Djokovic’s trouble entering Australia has centred around his refusal to be vaccinated against Covid-19; the Serb is level on 20 Grand Slam titles with Roger Federer and Rafael Nadal, and has won the Australian Open a record nine times; the tournament begins on Monday in Melbourne
Monday 17 January 2022 06:53, UK
Novak Djokovic has left Australia after judges upheld the government's cancellation of his visa and his deportation.
Three Federal Court judges upheld a decision made on Friday by the immigration minister to cancel the 34-year-old Serb's visa on public interest grounds.
The full reasons behind the court's unanimous ruling will be published in the "coming days".
There was the possibility of a further legal challenge but it was confirmed half an hour after the ruling that Djokovic was not seeking that option.
The player and his team arrived at Melbourne Airport for their flight home on Sunday evening local time.
Djokovic, whose trouble entering Australia has centred around his refusal to be vaccinated against Covid-19, had been scheduled to begin his quest on Monday for a record-extending 10th Australian Open title and 21st Grand Slam crown but has now been replaced in the draw.
He is now facing a potential three-year ban from travelling to Australia and will be permitted to return only in "compelling circumstances that affect the national interest".
Tennis Australia said it 'respects' the decision of the Federal Court and Djokovic's number one position in the draw has been filled by 'lucky loser' - Italian Salvatore Caruso.
In a statement via The Age newspaper in Melbourne, Djokovic said: "I would like to make a brief statement to address the outcomes of today's court hearing. I will now be taking some time to rest and to recuperate, before making any further comments beyond this.
"I am extremely disappointed with the ruling to dismiss my application for judicial review of the minister's decision to cancel my visa, which means I cannot stay in Australia and participate in the Australian Open.
I respect the court's ruling and I'll cooperate with the relevant authorities in relation to my departure from the country.
"I respect the court's ruling and I'll cooperate with the relevant authorities in relation to my departure from the country.
"I am uncomfortable that the focus of the past weeks has been on me and I hope that we can all now focus on the game and tournament I love. I would like to wish the players, tournament officials, staff, volunteers and fans all the best for the tournament.
"Finally, I would like to thank my family, friends, team, supporters, fans and my fellow Serbians for your continued support. You have all been a great source of strength to me."
Sunday morning's appeal hearing followed Australian Immigration Minister Alex Hawke's decision on Friday to cancel the world No 1's visa for a second time on the grounds of "health and good order".
Government lawyers argued that Djokovic risked whipping up anti-vaccination sentiment during Australia's worst outbreak of Covid-19 since the pandemic began.
"This cancellation decision was made on health, safety and good order grounds, on the basis that it was in the public interest to do so," said Australian Prime Minister Scott Morrison.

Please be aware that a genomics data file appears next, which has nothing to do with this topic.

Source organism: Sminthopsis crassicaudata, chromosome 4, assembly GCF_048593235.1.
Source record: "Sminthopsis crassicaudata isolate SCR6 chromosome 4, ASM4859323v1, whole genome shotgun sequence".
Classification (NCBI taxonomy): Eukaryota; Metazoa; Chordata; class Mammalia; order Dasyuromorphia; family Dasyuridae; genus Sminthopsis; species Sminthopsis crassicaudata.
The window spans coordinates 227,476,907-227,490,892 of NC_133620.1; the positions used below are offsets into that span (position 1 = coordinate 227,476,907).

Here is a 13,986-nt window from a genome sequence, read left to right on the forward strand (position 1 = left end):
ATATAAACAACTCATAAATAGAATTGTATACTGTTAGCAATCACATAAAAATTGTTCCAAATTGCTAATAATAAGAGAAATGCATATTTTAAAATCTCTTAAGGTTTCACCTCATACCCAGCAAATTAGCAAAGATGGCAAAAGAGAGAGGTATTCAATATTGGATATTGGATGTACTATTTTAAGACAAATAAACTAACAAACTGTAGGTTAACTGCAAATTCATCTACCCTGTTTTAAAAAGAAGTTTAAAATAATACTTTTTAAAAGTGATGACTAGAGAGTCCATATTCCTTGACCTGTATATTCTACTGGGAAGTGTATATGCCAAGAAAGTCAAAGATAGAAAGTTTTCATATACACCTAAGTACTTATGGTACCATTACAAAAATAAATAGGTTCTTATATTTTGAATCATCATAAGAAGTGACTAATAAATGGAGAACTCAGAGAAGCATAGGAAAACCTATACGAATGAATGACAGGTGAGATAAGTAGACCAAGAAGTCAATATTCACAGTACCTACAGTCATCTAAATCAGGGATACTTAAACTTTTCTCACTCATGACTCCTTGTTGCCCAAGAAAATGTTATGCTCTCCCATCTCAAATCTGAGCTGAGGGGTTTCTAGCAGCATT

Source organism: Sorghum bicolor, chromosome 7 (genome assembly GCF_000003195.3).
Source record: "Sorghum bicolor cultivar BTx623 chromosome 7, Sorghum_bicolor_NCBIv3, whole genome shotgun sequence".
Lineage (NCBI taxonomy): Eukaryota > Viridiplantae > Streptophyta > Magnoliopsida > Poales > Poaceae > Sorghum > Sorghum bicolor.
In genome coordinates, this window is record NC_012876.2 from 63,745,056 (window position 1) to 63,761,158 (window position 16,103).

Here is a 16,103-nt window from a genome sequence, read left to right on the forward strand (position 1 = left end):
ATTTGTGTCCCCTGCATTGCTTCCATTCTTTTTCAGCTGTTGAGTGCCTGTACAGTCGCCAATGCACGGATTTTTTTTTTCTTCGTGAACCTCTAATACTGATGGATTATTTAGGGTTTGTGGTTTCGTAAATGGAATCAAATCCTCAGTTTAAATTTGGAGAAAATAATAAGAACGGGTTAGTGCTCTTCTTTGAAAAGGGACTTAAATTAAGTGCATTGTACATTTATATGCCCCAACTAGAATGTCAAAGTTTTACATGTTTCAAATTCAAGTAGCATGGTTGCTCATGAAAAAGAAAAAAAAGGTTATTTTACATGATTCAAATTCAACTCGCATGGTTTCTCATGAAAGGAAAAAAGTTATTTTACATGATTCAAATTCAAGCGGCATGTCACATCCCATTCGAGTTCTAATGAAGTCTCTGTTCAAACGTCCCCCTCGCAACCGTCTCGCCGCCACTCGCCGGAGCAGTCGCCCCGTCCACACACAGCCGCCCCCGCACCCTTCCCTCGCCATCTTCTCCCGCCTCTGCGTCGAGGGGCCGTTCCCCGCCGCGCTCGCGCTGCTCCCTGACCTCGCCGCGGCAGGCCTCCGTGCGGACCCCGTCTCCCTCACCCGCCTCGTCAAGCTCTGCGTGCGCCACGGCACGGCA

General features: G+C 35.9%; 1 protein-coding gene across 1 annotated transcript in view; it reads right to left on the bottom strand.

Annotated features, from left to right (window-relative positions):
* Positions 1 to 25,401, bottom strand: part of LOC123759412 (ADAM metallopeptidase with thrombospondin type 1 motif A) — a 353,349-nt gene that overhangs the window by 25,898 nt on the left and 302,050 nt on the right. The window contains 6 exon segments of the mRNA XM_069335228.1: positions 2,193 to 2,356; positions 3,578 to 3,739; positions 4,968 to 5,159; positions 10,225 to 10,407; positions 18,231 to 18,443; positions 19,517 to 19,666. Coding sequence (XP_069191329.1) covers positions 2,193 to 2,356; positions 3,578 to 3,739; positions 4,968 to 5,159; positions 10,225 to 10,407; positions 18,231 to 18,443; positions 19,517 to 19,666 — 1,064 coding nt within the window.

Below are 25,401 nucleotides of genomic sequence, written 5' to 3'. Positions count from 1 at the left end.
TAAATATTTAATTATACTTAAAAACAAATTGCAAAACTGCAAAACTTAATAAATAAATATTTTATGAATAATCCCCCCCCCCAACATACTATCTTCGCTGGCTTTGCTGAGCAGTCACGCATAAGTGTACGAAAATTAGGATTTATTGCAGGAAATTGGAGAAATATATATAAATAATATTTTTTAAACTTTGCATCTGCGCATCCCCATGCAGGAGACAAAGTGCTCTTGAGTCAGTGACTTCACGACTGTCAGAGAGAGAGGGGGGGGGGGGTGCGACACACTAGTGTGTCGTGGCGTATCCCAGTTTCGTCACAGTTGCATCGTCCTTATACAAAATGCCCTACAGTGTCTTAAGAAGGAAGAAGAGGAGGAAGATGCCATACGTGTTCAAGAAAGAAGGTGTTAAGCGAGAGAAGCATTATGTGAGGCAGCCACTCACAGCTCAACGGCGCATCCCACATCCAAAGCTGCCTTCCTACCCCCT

"I welcome the decision to keep our borders strong and keep Australians safe.
"I thank the Court for their prompt attention to these issues and the patience of all involved as we have worked to resolve this issue. It's now time to get on with the Australian Open and get back to enjoying tennis over the summer."
The reaction was very different in Serbia, where President Aleksandar Vucic, said in a statement reported by Novosti: "I talked to Novak a while ago and I encouraged him and I told him that I can't wait for him to come to Serbia and return to his country, and to be where he is always welcome.
"They think that they humiliated Djokovic, but they humiliated themselves, and he can return to his country and look everyone in the eye with his head held high."
Djokovic's family blamed his deportation on "politics" and said "we will be here to share the blows he received".
Their statement said: "This was not just about sport, and playing in the first Grand Slam of the season, which Novak has dominated for a decade, but also politics and all the interests that prevailed in this case.
"Despite the scandalous behaviour towards Novak, we believed that sport would win.
"We believed that the fact confirmed by the court would be respected - that Novak has a valid visa, that justice will be served and that no 'public interests' will be an excuse for the decision made."
The saga leaves many questions for Tennis Australia, which pushed for exemptions to be available for players in Djokovic's position despite widespread public opposition.
In a brief statement, the organisation said: "Tennis Australia respects the decision of the Federal Court. We look forward to a competitive and exciting Australian Open 2022 and wish all players the best of luck."
The ATP was stronger, describing what has played out over the last week and a half as a "deeply regrettable series of events" and said Djokovic's absence was "a loss for the game".
It remains to be seen where Djokovic will play next, with Australia far from the only country where he is likely to experience travel issues if he continues to refuse the vaccine.
|January 4 - Djokovic announces he will be travelling to Australia with an 'exemption permission'.
|January 5 - While Djokovic is airborne, Australia's Prime Minister Scott Morrison says the athlete will be on the "next plane home" if he cannot provide "acceptable proof" that his exemption is legitimate.
|Acting Sports Minister Jaala Pulford highlights that the local government of Victoria, where the Australian Open is held, will not support Djokovic's visa application.
|The world No 1 arrives at Melbourne Airport around 11.30pm local time.
|January 6 - Around 3.15am, Djokovic's father reports that his son is being held in isolation in Melbourne Airport.